The Chinese refer to them as "Lao Gai" – the re-education-through labor camps. They're detention facilities where China's Communist Party incarcerates people deemed a threat to communist rule.
The goal of the policy is to transform prisoners into becoming citizens who are loyal to the CCP.
We've heard many stories over the years from political prisoners who have escaped the horrors of the Chinese gulag. But now, there is a new group of prisoners – perhaps as many as three million Uyghur ethnics. Chinese authorities have rounded them up and detained them in the Lao Gai simply because they are Muslims. The communist government considers them to be potential terrorist threats to the nation.
The United States government and other countries – including Lithuania, Belgium, and the UK have designated China's treatment of the Uyghurs as genocide. Human rights organizations report that the Uyghurs have experienced forced detention, torture, rape, forced abortion, and forced sterilization. Other ethnic groups have also been targeted for suppression.
Former Christian prisoner Ovalbek Turdakun, his wife Zhyldyz, and son Daniyel arrived in the United States last April on a visa which allows special immigration status for those who may provide "significant public benefit" to the United States.
Although Turdakun is a Kyrgyz ethnic, he knows first-hand what is happening to Uyghurs imprisoned inside the Chinese detention camps.
Since his arrival in the U.S., Turdakun has granted few interviews detailing his 2018 detention in a re-education camp in the western Chinese province of Xianjiang. But this week, he appeared for an exclusive television broadcast interview on the CBN News program The Global Lane, https://www1.cbn.com/cbnnews/global-lane and disclosed the truth about what is happening to ethnic prisoners and others inside the camps.
Turdakun detailed how Public Security Bureau (PSB) police came to his home in the early morning of February 10, 2018. Without explanation, they cuffed him and took him to a nearby hospital to examine his health.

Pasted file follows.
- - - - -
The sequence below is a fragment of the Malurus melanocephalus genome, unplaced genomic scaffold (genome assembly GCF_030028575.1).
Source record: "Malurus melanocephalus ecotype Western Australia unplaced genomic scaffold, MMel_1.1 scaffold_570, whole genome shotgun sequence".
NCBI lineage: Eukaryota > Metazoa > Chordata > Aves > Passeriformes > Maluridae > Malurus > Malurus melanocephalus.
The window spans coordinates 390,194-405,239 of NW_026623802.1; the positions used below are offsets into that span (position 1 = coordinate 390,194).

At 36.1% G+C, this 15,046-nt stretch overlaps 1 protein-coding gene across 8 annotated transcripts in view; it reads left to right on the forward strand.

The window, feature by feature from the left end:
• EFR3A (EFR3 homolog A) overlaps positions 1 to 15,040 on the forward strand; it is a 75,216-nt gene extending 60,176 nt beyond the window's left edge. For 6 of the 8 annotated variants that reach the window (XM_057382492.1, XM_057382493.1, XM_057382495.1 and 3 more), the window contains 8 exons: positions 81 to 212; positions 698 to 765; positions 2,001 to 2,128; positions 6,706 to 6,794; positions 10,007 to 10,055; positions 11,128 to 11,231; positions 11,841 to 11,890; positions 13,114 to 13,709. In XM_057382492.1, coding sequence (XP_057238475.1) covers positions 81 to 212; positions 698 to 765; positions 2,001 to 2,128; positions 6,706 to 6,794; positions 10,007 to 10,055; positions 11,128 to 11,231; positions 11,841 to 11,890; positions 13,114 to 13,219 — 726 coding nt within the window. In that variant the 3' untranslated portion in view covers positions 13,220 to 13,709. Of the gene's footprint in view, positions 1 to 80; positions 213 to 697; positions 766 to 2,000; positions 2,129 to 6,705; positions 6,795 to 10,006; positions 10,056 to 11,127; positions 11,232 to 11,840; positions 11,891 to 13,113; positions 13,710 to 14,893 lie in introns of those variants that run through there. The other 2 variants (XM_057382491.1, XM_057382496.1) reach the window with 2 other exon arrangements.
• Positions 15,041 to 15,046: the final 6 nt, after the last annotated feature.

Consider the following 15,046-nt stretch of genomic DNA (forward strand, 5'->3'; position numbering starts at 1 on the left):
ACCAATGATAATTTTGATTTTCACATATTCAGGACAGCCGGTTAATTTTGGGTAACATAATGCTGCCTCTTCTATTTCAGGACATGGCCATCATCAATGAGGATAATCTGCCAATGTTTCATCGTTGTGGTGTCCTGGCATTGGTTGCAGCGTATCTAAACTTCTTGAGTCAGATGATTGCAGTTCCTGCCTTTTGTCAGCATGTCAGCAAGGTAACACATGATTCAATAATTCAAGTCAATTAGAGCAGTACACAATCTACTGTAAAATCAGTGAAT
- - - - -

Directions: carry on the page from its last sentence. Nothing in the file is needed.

Afterwards, they drove him to a re-education camp where they proceeded to remove all of his clothes and dressed him in a prison uniform.
He was placed in a small room already occupied by 23 men. All of them had to share a toilet and a long, shelf-like bed.
Cameras were positioned on the walls of the room so guards could continuously monitor the prisoners. A television hung on the wall and streamed propaganda videos non-stop.
Turdakun said the videos were devised to re-educate the inmates and presented China as a developing nation of wealth and happiness.
While the brainwashing efforts were non-stop, Turdakun said the worst treatment was beyond psychological.
He explained what happened to inmates in small, dark, rooms – each one contained a tiger chair, and padded walls to deaden the sound of screaming inmates as they endured torturous treatment while confined to the chairs.
"My feet were bound to the tiger chair and the chair was made of metal and steel, very rigid," Turdakun explained. "There are no windows in the room, no lights so, if you are kept in there for an extended period of time, you would not know what time of day it is."
Turdakun said guards did not allow inmates to fall asleep while confined to the tiger chairs. "And in order to keep you awake, they would shock you with a metal rod."
Turdakun suggested that two years before COVID-19 spread throughout the world, he and his fellow inmates were subjected to medical experimentation via pills and various forced injections.
"I became ill and the majority of them (inmates) got sick. Some had symptoms where they were unable to walk," he recalled. "They had numbness in their hands and feet, some fainted, and others felt nauseous, but were unable to vomit."
Also, Turdakun said some of his cellmates experienced pain as yellow fluid flowed from their ears.
Released from the re-education camp on December 17, 2018, officials placed Turdakun under house arrest, his movements were monitored by a GPS bracelet, and daily police visitations.
So, how did his Christian faith help him endure 10-months in the Lao Gai?